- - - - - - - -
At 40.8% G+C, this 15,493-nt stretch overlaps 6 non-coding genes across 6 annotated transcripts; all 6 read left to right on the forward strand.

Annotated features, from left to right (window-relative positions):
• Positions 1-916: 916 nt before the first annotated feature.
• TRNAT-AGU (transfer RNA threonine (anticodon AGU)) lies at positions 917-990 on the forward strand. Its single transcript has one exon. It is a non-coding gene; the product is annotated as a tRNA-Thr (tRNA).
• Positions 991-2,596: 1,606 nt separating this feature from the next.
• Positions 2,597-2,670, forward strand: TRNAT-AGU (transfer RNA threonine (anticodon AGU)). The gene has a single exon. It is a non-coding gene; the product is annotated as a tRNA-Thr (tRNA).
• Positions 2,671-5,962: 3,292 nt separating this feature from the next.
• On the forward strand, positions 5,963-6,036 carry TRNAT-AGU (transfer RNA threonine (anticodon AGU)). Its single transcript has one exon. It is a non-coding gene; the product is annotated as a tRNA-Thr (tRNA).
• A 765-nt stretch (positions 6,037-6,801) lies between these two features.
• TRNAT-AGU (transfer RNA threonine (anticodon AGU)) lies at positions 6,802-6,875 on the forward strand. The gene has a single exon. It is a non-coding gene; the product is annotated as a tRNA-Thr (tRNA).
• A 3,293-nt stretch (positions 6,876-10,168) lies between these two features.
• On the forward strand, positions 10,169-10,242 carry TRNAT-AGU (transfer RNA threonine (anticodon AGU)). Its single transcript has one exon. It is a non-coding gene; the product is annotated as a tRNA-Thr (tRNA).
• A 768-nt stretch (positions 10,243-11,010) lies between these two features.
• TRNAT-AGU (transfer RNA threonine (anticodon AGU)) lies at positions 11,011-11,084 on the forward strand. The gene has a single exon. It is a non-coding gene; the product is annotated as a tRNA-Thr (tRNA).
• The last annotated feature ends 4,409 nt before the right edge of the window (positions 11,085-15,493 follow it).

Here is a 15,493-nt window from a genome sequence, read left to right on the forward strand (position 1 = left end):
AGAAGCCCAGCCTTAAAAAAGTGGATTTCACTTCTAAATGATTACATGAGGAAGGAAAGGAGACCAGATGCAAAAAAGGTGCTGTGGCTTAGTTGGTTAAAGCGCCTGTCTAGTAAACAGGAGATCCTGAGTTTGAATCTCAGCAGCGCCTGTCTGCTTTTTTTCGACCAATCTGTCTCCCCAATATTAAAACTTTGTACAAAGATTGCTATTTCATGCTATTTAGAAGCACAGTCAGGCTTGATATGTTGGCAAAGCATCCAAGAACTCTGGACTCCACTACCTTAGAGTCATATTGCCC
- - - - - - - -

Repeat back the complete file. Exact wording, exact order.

At 40.8% G+C, this 15,493-nt stretch overlaps 6 non-coding genes across 6 annotated transcripts; all 6 read left to right on the forward strand.

Annotated features, from left to right (window-relative positions):
• Positions 1-916: 916 nt before the first annotated feature.
• TRNAT-AGU (transfer RNA threonine (anticodon AGU)) lies at positions 917-990 on the forward strand. Its single transcript has one exon. It is a non-coding gene; the product is annotated as a tRNA-Thr (tRNA).
• Positions 991-2,596: 1,606 nt separating this feature from the next.
• Positions 2,597-2,670, forward strand: TRNAT-AGU (transfer RNA threonine (anticodon AGU)). The gene has a single exon. It is a non-coding gene; the product is annotated as a tRNA-Thr (tRNA).
• Positions 2,671-5,962: 3,292 nt separating this feature from the next.
• On the forward strand, positions 5,963-6,036 carry TRNAT-AGU (transfer RNA threonine (anticodon AGU)). Its single transcript has one exon. It is a non-coding gene; the product is annotated as a tRNA-Thr (tRNA).
• A 765-nt stretch (positions 6,037-6,801) lies between these two features.
• TRNAT-AGU (transfer RNA threonine (anticodon AGU)) lies at positions 6,802-6,875 on the forward strand. The gene has a single exon. It is a non-coding gene; the product is annotated as a tRNA-Thr (tRNA).
• A 3,293-nt stretch (positions 6,876-10,168) lies between these two features.
• On the forward strand, positions 10,169-10,242 carry TRNAT-AGU (transfer RNA threonine (anticodon AGU)). Its single transcript has one exon. It is a non-coding gene; the product is annotated as a tRNA-Thr (tRNA).
• A 768-nt stretch (positions 10,243-11,010) lies between these two features.
• TRNAT-AGU (transfer RNA threonine (anticodon AGU)) lies at positions 11,011-11,084 on the forward strand. The gene has a single exon. It is a non-coding gene; the product is annotated as a tRNA-Thr (tRNA).
• The last annotated feature ends 4,409 nt before the right edge of the window (positions 11,085-15,493 follow it).

Here is a 15,493-nt window from a genome sequence, read left to right on the forward strand (position 1 = left end):
AGAAGCCCAGCCTTAAAAAAGTGGATTTCACTTCTAAATGATTACATGAGGAAGGAAAGGAGACCAGATGCAAAAAAGGTGCTGTGGCTTAGTTGGTTAAAGCGCCTGTCTAGTAAACAGGAGATCCTGAGTTTGAATCTCAGCAGCGCCTGTCTGCTTTTTTTCGACCAATCTGTCTCCCCAATATTAAAACTTTGTACAAAGATTGCTATTTCATGCTATTTAGAAGCACAGTCAGGCTTGATATGTTGGCAAAGCATCCAAGAACTCTGGACTCCACTACCTTAGAGTCATATTGCCC